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CBS names Jack Buck to replace Musburger

By
MIKE BARNES UPI Sports Writer

Jack Buck, the longtime voice of the St. Louis Cardinals, Thursday was named the replacement for Brent Musburger as the top baseball play-by-play announcer for CBS Sports.

The move to pair the 65-year-old Hall of Famer with analyst Tim McCarver came after CBS Executive Producer Ted Shaker said he held a 'hypothetical conversation' with ABC's Al Michaels.

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Shaker indicated he also talked with the agent for Los Angeles Dodgers announcer Vin Scully.

'We looked at all the options and decided this was the best way to go,' Shaker said during a conference call from New York. 'Al Michaels is under contract at ABC (through 1993) and that wasn't an option.'

Musburger blasted Shaker and CBS Sports President Neal Pilson Thursday night in an interview on ABC's 'Primetime Live' with Sam Donaldson.

'Shaker wants puppets for announcers and I'm not a puppet,' Musburger declared in his first interview since he was fired Sunday. He also said Shaker and Pilson have 'spread the venom' since his firing and denied salary demands were a reason for his firing.

'You don't have to pay me $2 million a year,' said Musburger, who was earning $2 million a year when CBS fired him.

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Before the surprise announcement that Musburger would not be rehired, Buck was set to team with Jim Kaat on CBS's second team of announcers.

Shaker said Dick Stockton will take Buck's place, with Greg Gumbel remaining as a studio host.

Buck was inducted into the Hall of Fame in 1987. He began working for the Cardinals in 1954, when he joined CBS-owned KMOX-TV and radio in St. Louis.

Buck has broadcast baseball on CBS Radio since 1983 and has called NFL games with Hank Stram on the network since 1978. He called many St. Louis games with McCarver as the Cardinals' catcher from 1959-69.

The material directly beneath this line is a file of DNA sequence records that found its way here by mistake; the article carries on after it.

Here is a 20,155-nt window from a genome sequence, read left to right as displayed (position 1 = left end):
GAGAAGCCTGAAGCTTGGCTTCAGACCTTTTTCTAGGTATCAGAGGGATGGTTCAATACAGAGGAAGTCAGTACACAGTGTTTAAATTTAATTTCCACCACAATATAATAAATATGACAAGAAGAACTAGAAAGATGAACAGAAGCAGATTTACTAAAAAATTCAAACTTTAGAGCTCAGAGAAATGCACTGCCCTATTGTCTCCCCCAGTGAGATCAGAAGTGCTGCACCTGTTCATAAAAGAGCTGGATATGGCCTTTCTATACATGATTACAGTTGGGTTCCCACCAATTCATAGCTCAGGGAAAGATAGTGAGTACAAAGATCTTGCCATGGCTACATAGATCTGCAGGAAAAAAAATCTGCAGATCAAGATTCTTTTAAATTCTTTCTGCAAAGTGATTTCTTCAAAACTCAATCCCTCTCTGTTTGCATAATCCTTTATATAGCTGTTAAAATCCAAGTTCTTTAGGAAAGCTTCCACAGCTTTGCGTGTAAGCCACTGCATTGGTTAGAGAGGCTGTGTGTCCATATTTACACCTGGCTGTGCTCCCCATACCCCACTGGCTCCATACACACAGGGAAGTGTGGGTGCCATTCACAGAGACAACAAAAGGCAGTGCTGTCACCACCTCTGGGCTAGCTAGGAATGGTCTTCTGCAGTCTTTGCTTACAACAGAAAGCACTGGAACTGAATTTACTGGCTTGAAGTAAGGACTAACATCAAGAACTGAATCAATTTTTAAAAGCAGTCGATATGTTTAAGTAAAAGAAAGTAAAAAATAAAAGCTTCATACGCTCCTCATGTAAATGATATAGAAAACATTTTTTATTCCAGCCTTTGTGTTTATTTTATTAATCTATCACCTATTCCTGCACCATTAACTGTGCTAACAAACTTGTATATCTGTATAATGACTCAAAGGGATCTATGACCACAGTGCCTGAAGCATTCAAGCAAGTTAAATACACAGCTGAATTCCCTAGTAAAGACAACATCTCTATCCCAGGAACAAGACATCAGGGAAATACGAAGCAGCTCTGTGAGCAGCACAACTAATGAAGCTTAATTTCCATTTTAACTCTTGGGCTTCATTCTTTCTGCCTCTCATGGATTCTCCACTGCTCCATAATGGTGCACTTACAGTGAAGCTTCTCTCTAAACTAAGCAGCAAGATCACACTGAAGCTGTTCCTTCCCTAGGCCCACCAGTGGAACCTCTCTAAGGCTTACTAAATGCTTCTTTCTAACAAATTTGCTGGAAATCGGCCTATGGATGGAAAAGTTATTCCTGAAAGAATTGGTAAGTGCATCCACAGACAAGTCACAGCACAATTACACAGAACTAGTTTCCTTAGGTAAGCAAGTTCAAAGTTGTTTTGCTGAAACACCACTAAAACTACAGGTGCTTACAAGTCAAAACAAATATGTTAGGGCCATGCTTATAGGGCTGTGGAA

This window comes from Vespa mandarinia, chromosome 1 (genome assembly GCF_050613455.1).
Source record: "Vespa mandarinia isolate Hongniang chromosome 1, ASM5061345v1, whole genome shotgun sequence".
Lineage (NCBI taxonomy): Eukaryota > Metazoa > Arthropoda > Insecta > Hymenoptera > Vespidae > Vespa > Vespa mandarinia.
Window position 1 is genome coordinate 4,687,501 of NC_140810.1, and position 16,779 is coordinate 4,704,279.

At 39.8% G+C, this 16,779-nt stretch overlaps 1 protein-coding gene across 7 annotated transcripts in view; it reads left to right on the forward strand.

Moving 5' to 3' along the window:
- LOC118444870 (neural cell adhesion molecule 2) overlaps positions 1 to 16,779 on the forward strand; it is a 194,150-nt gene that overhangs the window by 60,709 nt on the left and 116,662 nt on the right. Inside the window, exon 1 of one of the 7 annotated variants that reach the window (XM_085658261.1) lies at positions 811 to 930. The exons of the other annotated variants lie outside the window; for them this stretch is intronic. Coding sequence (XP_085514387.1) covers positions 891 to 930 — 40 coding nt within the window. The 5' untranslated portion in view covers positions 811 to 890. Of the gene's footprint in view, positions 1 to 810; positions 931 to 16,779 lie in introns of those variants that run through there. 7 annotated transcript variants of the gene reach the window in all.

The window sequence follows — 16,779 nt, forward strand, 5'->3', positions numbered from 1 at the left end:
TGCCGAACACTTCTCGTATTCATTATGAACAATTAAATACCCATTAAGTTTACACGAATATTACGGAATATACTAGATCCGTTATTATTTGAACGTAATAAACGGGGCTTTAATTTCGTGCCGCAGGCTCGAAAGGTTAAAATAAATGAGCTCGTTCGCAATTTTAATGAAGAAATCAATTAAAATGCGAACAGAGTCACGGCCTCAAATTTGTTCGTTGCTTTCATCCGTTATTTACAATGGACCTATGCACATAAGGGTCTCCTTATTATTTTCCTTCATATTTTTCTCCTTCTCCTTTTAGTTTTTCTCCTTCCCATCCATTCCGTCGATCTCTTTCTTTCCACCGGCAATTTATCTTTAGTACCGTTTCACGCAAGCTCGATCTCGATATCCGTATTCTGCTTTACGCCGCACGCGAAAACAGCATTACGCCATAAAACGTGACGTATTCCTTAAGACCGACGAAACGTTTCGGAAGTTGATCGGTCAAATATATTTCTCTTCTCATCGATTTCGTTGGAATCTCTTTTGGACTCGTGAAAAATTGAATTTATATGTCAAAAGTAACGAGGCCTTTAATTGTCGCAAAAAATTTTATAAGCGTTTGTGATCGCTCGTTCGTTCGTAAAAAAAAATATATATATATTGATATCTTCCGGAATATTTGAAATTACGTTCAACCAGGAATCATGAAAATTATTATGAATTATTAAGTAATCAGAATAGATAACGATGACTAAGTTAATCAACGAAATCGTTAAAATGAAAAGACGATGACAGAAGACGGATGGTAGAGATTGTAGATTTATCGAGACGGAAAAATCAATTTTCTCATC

'Many would say (Buck) could be called the Pat Summerall of baseball,' Shaker said. 'He's been around for (almost) 40 seasons. He has such a longstanding relationship with major-league baseball. He has tremendous popularity.'

Stockton, who currently works NBA games for CBS, is a former play-by-play man with the Boston Red Sox. He called Carlton Fisk's dramatic 12th-inning homer in Game 6 of the 1975 World Series for NBC.

CBS, which wrested baseball from NBC and ABC by paying $1.06 billion over four years, will televise the first of 16 regular-season games April 14. Buck and McCarver will work a Cubs-Pirates game, while Stockton and Kaat will call a Dodgers-Astros contest.

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Shaker said CBS is committed to these announcers for the season. Asked the possibility of Michaels joining CBS during the year, Shaker replied: 'Believe me, Al Michaels is under contract at ABC. If he comes over here, it's going to be news for me.'

Todd Musburger, the agent for his brother Brent, said this week that CBS had been pursuing a replacement for Musburger before Sunday's announcement at the Final Four in Denver.

'We don't want to repond to anything Todd Musburger has said since Monday night,' CBS spokeswoman Susan Kerr said. 'We don't want to get into anything about that.'

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